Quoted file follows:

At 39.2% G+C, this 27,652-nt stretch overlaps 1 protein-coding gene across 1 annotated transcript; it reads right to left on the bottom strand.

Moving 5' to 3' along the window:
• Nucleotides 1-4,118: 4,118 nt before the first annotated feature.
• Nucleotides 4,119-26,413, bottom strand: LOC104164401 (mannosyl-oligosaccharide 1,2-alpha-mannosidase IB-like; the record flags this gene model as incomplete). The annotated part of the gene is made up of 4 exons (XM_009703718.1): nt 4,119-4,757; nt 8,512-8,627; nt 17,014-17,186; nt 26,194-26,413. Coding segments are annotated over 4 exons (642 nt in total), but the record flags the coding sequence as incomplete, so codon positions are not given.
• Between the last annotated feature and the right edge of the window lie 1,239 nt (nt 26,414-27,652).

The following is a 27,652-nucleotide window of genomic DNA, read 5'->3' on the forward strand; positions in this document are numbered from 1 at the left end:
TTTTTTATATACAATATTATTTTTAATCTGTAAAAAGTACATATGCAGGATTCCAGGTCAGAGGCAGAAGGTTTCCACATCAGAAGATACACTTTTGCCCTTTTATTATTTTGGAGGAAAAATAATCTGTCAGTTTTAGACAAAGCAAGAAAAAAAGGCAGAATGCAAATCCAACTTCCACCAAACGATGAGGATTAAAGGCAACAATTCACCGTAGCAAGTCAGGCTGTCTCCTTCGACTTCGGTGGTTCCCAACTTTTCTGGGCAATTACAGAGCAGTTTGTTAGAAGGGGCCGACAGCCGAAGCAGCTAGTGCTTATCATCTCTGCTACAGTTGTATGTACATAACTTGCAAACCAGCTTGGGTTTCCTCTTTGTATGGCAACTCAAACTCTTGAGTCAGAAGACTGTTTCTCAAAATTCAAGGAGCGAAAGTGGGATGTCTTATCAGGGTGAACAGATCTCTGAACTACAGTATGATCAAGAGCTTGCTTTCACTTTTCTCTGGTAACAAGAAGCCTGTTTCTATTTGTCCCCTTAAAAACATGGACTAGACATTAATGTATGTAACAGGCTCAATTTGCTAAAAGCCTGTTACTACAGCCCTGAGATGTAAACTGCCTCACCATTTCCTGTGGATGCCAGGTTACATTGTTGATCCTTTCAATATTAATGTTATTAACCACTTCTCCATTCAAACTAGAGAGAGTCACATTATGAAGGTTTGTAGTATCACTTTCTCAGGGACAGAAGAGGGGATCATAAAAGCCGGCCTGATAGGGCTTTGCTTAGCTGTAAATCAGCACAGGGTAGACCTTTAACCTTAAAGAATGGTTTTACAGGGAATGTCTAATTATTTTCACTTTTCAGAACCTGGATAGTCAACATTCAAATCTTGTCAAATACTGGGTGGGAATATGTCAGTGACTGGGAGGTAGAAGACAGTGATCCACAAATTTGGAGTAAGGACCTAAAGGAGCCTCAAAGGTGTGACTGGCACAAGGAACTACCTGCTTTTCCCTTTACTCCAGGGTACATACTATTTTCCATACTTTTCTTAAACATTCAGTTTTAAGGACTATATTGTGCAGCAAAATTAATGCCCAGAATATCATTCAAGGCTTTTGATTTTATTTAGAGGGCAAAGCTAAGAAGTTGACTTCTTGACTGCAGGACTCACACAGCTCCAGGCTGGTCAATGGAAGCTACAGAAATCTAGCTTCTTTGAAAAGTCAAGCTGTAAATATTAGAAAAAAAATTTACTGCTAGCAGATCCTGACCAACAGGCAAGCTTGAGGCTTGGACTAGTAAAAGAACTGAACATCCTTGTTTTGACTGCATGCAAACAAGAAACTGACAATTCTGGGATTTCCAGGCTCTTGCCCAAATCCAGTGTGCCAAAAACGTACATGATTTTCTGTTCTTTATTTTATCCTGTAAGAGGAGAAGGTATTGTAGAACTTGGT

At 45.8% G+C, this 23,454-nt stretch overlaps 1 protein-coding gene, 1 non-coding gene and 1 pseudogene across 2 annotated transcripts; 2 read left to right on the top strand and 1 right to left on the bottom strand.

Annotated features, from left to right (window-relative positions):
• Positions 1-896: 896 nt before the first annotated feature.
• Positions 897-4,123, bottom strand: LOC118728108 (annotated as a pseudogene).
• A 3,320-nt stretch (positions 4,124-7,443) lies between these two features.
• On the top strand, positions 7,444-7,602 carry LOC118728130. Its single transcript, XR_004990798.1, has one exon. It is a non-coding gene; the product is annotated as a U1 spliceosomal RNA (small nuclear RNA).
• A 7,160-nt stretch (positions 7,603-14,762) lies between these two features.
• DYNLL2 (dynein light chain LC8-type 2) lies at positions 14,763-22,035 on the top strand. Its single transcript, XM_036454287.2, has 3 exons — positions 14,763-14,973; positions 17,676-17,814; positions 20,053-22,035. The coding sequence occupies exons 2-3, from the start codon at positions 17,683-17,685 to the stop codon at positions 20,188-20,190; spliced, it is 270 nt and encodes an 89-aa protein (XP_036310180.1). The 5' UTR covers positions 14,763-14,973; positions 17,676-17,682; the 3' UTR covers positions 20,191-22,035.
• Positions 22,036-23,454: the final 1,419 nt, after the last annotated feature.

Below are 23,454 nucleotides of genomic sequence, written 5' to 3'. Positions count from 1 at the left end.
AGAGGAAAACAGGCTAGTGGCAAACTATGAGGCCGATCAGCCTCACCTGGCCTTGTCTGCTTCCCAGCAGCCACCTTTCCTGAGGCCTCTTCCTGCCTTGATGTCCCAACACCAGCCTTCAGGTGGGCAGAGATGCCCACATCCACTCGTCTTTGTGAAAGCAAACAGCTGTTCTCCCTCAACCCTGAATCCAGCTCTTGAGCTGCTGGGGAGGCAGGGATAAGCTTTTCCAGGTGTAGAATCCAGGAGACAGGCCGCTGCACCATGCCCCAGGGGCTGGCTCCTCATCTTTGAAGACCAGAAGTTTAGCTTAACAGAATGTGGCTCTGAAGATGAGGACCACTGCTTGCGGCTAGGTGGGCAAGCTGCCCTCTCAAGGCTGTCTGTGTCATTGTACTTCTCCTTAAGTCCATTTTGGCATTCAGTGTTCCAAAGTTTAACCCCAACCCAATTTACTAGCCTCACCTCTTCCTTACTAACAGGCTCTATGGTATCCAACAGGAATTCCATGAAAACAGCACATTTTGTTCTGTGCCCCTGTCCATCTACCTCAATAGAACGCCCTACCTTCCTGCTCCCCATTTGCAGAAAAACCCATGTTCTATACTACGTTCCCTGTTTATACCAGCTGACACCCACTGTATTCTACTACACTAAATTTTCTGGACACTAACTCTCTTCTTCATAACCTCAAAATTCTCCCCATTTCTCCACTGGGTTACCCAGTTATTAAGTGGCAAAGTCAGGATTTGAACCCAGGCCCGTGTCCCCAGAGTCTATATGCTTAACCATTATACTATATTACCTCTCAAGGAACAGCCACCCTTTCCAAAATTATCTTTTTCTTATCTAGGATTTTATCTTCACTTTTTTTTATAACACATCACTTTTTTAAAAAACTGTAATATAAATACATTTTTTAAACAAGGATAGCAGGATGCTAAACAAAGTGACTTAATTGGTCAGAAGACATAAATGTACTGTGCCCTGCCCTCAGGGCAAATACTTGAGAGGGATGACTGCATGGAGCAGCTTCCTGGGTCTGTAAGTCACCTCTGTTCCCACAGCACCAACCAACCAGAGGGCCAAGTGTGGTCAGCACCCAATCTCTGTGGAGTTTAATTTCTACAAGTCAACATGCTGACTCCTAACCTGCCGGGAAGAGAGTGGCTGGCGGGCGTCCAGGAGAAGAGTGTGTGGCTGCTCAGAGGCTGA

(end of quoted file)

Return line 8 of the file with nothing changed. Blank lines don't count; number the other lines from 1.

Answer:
At 45.8% G+C, this 23,454-nt stretch overlaps 1 protein-coding gene, 1 non-coding gene and 1 pseudogene across 2 annotated transcripts; 2 read left to right on the top strand and 1 right to left on the bottom strand.